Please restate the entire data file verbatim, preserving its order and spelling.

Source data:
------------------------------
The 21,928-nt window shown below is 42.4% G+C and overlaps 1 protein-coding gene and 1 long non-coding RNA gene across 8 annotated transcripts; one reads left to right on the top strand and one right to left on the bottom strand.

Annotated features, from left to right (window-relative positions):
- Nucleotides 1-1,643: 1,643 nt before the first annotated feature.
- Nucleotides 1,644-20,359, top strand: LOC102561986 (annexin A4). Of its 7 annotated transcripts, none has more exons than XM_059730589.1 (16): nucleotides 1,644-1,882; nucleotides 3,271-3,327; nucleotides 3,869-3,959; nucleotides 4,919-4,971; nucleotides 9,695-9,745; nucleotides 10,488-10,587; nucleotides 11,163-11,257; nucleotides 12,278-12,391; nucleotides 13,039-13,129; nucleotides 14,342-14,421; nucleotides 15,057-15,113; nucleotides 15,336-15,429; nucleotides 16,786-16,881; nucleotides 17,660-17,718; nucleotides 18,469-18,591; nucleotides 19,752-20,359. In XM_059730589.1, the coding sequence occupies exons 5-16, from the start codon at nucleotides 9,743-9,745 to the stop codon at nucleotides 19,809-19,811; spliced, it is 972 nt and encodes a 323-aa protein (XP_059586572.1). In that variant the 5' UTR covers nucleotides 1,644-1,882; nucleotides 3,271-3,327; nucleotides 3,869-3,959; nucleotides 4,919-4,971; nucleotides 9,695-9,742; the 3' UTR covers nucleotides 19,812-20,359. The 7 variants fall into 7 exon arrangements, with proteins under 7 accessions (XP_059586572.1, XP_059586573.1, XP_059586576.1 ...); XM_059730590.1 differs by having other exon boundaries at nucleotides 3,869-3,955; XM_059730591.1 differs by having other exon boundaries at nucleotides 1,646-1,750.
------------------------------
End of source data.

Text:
The 21,928-nt window shown below is 42.4% G+C and overlaps 1 protein-coding gene and 1 long non-coding RNA gene across 8 annotated transcripts; one reads left to right on the top strand and one right to left on the bottom strand.

Annotated features, from left to right (window-relative positions):
- Nucleotides 1-1,643: 1,643 nt before the first annotated feature.
- Nucleotides 1,644-20,359, top strand: LOC102561986 (annexin A4). Of its 7 annotated transcripts, none has more exons than XM_059730589.1 (16): nucleotides 1,644-1,882; nucleotides 3,271-3,327; nucleotides 3,869-3,959; nucleotides 4,919-4,971; nucleotides 9,695-9,745; nucleotides 10,488-10,587; nucleotides 11,163-11,257; nucleotides 12,278-12,391; nucleotides 13,039-13,129; nucleotides 14,342-14,421; nucleotides 15,057-15,113; nucleotides 15,336-15,429; nucleotides 16,786-16,881; nucleotides 17,660-17,718; nucleotides 18,469-18,591; nucleotides 19,752-20,359. In XM_059730589.1, the coding sequence occupies exons 5-16, from the start codon at nucleotides 9,743-9,745 to the stop codon at nucleotides 19,809-19,811; spliced, it is 972 nt and encodes a 323-aa protein (XP_059586572.1). In that variant the 5' UTR covers nucleotides 1,644-1,882; nucleotides 3,271-3,327; nucleotides 3,869-3,959; nucleotides 4,919-4,971; nucleotides 9,695-9,742; the 3' UTR covers nucleotides 19,812-20,359. The 7 variants fall into 7 exon arrangements, with proteins under 7 accessions (XP_059586572.1, XP_059586573.1, XP_059586576.1 ...); XM_059730590.1 differs by having other exon boundaries at nucleotides 3,869-3,955; XM_059730591.1 differs by having other exon boundaries at nucleotides 1,646-1,750.